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For most of our existence on this earth, humans have viewed food primarily as fuel. Over the past century, particularly after Upton’s Sinclair’s expose The Jungle was published, people have demanded that food be health-promoting and safe. Now we expect more from our food – to help us keep our cholesterol down, improve bone health, and even prevent certain diseases such as diabetes and cancer.

Nutrigenomics is short for “nutritional genomics” and is a discipline that studies the interaction between our diet, genetics, and lifestyle choices

A discipline borne out of the Human Genome Project, nutrigenomics asserts:

  • A junk-filled, nutrient-less diet can be a factor for disease since dietary components can influence gene expression and structure
  • The degree to which diet can influence a person’s health and disease depends on their genetic make-up (some people who follow a ‘heart-healthy’ diet can reduce their cholesterol while others can eat fried and fatty foods and have normal cholesterol levels)
  • Genes can play a role in the onset, progression and severity of certain diseases but dietary recommendations can help prevent, mitigate, and potentially reverse disease

This is BIG NEWS, people! The field of nutrigenomics is still relatively new and while most healthcare professionals are teaching a model of health (usually with the food pyramid), there’s waaaay more to the equation of living balanced and healthy.

Ever wonder why some people with high-blood pressure respond well to a low-sodium diet while others don’t? Why some people develop macular degeneration, acne, depression, or diabetes even when living similar lifestyles to others? Why are some people able to drink coffee all day and sleep whereas others are so sensitive that a morning cup o’ joe can lead to insomnia? The answer may well be linked to one’s genes.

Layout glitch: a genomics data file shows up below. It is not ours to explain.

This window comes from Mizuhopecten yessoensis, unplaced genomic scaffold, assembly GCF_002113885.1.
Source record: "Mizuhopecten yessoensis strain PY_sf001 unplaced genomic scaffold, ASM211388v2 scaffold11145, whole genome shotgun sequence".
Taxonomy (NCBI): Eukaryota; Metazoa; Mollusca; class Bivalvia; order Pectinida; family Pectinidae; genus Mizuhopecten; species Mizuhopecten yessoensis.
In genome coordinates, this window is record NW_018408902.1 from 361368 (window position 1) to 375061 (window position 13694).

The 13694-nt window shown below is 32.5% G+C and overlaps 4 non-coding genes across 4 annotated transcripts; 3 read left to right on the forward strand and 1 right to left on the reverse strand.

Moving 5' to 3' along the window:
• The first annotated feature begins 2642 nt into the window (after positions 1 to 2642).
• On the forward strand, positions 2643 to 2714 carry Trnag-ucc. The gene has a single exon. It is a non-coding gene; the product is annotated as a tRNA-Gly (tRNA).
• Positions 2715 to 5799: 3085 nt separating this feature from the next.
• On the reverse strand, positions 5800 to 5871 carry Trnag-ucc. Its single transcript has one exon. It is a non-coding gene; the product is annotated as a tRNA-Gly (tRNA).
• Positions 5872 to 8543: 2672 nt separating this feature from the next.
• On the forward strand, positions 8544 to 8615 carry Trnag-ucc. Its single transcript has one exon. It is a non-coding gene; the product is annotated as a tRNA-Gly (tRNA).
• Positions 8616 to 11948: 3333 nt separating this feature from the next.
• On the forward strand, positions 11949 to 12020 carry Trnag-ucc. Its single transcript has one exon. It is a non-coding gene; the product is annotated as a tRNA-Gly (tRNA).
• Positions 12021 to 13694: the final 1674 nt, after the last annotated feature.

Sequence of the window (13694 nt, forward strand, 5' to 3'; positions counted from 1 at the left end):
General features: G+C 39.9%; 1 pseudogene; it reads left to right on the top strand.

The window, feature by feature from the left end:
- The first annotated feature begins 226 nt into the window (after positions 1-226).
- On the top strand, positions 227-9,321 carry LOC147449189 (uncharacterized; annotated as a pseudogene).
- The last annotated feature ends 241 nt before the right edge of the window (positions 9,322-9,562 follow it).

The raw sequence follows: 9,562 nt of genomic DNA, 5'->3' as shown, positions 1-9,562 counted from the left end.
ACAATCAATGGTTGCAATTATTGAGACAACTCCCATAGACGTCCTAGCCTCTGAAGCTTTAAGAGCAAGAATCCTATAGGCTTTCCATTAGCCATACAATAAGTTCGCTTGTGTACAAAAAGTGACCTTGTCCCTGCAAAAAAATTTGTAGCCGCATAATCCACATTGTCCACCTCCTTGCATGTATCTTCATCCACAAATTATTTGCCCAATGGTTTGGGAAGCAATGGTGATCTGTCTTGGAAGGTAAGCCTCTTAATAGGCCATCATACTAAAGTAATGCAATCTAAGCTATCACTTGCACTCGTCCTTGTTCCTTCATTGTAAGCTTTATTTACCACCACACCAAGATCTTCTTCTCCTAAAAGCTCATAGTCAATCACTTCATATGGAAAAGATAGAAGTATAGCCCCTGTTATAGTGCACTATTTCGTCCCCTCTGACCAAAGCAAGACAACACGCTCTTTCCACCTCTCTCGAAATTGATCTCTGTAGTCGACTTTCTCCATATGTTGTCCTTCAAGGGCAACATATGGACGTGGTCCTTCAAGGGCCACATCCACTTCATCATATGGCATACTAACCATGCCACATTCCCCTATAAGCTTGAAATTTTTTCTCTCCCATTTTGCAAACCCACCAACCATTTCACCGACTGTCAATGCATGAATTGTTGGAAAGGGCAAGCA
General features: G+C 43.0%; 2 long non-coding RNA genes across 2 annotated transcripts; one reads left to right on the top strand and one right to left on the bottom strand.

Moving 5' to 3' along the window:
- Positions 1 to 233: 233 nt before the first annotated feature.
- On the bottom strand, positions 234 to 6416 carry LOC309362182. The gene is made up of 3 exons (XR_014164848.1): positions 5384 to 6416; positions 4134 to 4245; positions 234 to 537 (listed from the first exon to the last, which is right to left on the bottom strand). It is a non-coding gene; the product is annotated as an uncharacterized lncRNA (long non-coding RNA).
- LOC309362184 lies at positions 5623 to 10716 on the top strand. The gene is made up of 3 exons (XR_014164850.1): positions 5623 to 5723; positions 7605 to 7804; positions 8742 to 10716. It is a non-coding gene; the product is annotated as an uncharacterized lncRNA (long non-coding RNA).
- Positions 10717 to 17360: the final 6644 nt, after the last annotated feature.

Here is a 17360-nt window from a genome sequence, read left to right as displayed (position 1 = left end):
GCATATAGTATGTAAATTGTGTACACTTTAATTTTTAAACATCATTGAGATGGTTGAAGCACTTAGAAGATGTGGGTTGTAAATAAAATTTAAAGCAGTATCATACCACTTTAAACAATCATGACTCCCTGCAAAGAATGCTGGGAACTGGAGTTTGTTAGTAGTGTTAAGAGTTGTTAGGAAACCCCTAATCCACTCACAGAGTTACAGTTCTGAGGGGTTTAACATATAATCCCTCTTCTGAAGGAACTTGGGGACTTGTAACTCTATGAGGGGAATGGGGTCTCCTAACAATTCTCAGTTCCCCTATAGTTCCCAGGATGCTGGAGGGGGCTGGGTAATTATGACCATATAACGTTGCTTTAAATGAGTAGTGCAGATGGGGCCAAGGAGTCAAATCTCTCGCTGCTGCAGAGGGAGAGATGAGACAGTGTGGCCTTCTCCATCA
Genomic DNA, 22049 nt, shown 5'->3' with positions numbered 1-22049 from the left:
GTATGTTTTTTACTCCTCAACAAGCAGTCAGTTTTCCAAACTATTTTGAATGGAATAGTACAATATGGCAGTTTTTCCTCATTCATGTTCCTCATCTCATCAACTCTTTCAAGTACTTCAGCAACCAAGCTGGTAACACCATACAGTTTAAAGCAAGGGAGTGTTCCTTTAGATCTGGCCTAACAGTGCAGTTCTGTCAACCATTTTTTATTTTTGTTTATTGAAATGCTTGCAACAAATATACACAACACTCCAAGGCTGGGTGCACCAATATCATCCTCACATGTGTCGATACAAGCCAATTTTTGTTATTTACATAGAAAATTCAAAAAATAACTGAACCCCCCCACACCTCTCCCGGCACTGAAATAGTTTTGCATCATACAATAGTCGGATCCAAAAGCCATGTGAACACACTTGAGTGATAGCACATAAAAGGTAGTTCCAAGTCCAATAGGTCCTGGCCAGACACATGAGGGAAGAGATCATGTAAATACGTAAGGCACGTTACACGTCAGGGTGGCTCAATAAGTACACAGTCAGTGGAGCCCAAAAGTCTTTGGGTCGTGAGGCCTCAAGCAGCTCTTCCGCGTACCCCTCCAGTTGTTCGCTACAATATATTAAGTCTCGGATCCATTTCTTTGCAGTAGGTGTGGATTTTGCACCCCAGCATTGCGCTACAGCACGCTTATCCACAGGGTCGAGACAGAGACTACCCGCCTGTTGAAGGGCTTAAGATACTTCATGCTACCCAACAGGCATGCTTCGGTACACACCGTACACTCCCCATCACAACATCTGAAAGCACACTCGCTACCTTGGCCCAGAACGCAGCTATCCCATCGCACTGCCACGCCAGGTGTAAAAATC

If you experience or have a family history of skin issues (including acne and rashes), autism, ADHD, migraine, depression, anxiety and other psychological disturbances, cardiovascular disease, inflammatory bowel disease (including Crohn’s and ulcerative colitis), virtually all autoimmune diseases such as Hashimoto’s and rheumatoid arthritis, osteoporosis, macular degeneration, diabetic complication, Parkinson’s, and Alzheimers, definitely consider how knowing your genetics could help prevent, ameliorate, or even reverse a health condition. A single defect in the enzyme methylenetetrahydrofolate reductase, or MTHFR, can increase one’s risk of cardiovascular disease, impaired detoxification, decreased energy, and DNA repair. Wouldn’t it be great to have some personalized dietary & lifestyle recommendations from a qualified expert who can help you abate or prevent those conditions? 

We here at One Bite believe that nutrigenomics is a game changer. With this emergent technology, we can not only educate our clients on the components of building a healthier diet and lifestyle – it can be even more intricately tailored to each individual’s needs. 

We not only bring our stomachs to the dinner table, we bring our genes. Let’s learn how to feed ourselves properly.

Hungry to learn more? Come to our Nutrigenomics class this Thursday evening  or contact us for more information.